Mayfield says he likes chess because it’s a game of improvisation. "Chess is a lot like jazz," he says. "You have the form and structure, but inside, there’s a lot of room for freedom. The more you understand the laws, the more freedom you have with it. The chess board is just an instrument."
A frequent opponent for Mayfield has been the city’s former police chief Eddie Compass. One morning, Mayfield recounts, he showed up at Compass’ office with fellow trumpeter Wynton Marsalis at his side. "I had Wynton against the ropes," Compass says, laughing. "But I need quiet and Irvin knows this. I was a piece up and was about to go in for the kill, and Irvin was talking the whole time, and I touched the wrong piece. Wynton gave me the death blow. That game haunts me to this day. I’m ready for the rematch, and Wynton knows it. But next time I’m going to put tape on Irvin’s mouth."
Compass says it was during the first hellish week after Katrina that the police chief most recognized the real value of the game. "Chess helped me tremendously after Katrina," he says. "I wasn’t getting much sleep, and I would go over past chess games like a mental exercise to keep alert. Where I had made mistakes, I’d go over those mistakes over and over. Chess settled my mind."
Before Katrina, student chess in New Orleans was going strong, with students like Trevor Jackson and Jordanna Williams winning top national prizes. The most recent New Orleans scholastic league before the flood had 105 teams, totaling about 800 kids.
But for scholastic chess, 2005-2006 became the missing year. Top scorers got out of their game during the evacuation. Some returned to playing to discover that they’d been outpaced by competitors from other cities. Many never came back to New Orleans – or if they did, their coaches didn’t.
"Last year, we got back together after Katrina, and we had a couple tournaments, just to let everybody know that we’re going to do it again," says David Pierson, who founded the Louisiana Scholastic Chess League in 1985 and recently returned as its president (www.lscl.org). "We had maybe 60 to 80 kids in each division. We were smaller than the gym."
Pierson says that he’s relaunching the league for the same reason he started it in the first place: to show it can be done. "All the way back to the beginning of when we started it, we constantly heard how Louisiana can’t do this, or can’t do that, and how we’re on the bottom of every list. The idea was to use chess as a metaphor, so people would see that something good must be going on in Louisiana."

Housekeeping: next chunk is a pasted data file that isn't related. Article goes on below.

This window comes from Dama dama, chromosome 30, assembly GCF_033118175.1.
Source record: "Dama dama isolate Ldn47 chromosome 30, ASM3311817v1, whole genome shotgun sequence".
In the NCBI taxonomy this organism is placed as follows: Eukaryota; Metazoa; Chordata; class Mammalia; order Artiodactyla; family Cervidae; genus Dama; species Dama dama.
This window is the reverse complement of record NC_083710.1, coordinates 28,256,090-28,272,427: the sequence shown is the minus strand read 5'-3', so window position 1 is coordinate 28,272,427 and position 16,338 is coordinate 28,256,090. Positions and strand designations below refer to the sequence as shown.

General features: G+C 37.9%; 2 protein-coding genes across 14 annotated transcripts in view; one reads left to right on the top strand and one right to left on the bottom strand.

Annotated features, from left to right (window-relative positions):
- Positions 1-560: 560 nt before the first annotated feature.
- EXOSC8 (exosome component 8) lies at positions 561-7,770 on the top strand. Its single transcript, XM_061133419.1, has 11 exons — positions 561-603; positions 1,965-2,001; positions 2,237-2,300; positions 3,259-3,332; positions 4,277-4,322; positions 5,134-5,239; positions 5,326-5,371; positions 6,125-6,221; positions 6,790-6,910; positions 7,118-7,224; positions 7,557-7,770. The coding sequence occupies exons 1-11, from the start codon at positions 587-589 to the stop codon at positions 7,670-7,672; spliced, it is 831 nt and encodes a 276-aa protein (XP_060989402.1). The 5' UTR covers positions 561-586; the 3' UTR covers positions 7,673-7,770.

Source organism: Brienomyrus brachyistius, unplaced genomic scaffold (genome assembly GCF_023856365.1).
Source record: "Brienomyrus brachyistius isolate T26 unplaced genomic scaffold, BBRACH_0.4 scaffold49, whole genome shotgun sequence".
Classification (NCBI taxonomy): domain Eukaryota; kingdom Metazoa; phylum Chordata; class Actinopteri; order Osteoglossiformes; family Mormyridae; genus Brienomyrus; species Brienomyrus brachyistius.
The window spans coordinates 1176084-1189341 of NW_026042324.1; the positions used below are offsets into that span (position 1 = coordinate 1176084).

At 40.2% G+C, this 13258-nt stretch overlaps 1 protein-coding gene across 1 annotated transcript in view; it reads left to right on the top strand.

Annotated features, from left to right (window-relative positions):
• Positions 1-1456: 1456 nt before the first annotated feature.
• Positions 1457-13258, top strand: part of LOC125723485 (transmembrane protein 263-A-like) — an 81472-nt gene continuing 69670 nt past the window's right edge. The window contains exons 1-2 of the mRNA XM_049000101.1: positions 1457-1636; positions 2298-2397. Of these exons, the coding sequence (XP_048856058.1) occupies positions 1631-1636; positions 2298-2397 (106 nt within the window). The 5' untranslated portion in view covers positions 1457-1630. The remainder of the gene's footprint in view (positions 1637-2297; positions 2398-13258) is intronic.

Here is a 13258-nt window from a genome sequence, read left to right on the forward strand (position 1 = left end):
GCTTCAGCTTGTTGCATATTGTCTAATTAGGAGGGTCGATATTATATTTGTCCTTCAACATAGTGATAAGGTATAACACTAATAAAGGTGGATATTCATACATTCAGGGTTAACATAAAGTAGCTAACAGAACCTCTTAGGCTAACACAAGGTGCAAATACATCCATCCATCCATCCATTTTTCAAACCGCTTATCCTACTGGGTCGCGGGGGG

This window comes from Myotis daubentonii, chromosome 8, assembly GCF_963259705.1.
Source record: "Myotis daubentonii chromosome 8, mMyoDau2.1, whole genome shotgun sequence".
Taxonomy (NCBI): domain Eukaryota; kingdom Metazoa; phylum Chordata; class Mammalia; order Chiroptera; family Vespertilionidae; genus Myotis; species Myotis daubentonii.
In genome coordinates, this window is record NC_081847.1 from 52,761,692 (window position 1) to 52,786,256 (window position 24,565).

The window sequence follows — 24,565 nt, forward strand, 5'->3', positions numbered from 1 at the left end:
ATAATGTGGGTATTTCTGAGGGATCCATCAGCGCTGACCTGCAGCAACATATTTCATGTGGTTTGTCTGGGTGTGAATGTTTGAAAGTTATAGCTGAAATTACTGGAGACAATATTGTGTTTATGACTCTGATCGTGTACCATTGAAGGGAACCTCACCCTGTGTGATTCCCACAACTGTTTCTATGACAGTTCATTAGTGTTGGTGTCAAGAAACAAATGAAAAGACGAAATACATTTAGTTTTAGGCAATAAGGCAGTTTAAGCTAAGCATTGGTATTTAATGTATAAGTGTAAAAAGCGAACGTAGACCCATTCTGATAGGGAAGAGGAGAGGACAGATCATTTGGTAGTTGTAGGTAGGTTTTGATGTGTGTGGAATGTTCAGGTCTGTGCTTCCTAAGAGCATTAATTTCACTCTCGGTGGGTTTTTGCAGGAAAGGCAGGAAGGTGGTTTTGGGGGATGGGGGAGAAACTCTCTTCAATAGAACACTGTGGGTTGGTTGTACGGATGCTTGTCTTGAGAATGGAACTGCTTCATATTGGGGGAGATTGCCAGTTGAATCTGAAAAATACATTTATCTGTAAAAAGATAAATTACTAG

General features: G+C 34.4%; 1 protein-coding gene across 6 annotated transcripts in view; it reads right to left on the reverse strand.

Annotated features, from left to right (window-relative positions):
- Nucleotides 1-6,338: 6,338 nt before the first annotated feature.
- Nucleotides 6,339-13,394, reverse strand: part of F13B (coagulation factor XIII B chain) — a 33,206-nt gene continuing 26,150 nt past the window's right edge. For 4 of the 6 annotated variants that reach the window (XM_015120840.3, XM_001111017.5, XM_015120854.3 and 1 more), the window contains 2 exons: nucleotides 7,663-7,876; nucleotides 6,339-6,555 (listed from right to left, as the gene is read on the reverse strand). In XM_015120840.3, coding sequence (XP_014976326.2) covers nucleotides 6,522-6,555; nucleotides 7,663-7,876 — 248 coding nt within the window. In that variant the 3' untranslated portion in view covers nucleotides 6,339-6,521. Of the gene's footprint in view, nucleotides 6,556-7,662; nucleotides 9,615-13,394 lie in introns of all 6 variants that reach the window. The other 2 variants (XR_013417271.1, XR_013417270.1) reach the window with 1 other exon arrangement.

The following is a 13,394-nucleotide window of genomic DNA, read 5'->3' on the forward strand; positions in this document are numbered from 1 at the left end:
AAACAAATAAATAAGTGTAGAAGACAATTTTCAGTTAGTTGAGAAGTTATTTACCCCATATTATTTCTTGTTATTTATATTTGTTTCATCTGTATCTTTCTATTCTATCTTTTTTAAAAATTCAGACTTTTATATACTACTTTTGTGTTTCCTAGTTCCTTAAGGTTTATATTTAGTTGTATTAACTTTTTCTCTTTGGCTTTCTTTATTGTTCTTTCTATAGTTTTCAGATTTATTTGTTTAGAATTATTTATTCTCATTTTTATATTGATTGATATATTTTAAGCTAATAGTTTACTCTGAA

Pierson says the past year has taken a toll. In addition to Phillips, top teacher and frequent Louisiana champion Alfred Carlin is no longer in the city; he’s living in Dallas. The hardest-hit school was Ben Franklin Elementary, which, in the 2004-2005 school year, won top prizes in the city and state. In the fall of 2005, it was the first public school in New Orleans to re-open after the hurricane – but it no longer had a team or a coach.
"We started the team from scratch," recalls John Johnson, Ben Franklin’s former coach, who moved to Conway, Ark., following Katrina. Johnson says he’s stayed in touch with his chess parents, most of whom are scattered across the country. One mother started a club at her new school. And last spring, when the New Orleans league hosted its first tournament after the flood, Johnson’s top player drove in from Atlanta to represent his old school. The student called Johnson on the cell phone after every game. He won first place.
Johnson still chokes up at the memory. "The group I had was really a special group of kids," he says. "They supported one another. That was our family."
Last fall, Mike Troendle entered his eastern New Orleans warehouse for the first time since the levees broke. That’s when he saw what 12,000 chess sets look like after a flood. He started digging in the wreckage, hoping to maybe salvage a few boards, but came up empty. There was no insurance.
Mike Troendle with Bernard Parun. Photo Tracie Morris Schaefer
Troendle now has his Internet company CajunChess.org’s Web site back up and a new storage facility in Alabama. He’s also gotten his old weekly chess club going again, at a local coffeeshop. But they’re getting maybe a third of the players they got before the storm. "A lot of the targets are taken away," he says. "What keeps kids going is if you have a Rene Phillips or an Alfred Carlin. Then the kids have someone to shoot for, someone to beat."
In Philadelphia, Rene Phillips admits he’s been suffering from PTSD, a disorder that he used to think was a myth. He has sleepless nights, depression, mood swings. He also sees it in his son, who was a running champion but now says he just doesn’t see the point to it anymore.
Phillips says his top game is probably the five-minute blitz. Now, a
picture of Katrina might come into his mind while he’s playing. He
shakes it off. His goal is to get his national rankings back up, to
regain his status as a master. After a year in which he lost nearly
everything, he’s ready to get that title back again.
A version of this article was originally published as a longer cover story in Gambit Weekly, an alternative paper in New Orleans. (Not a chess paper, despite the name!)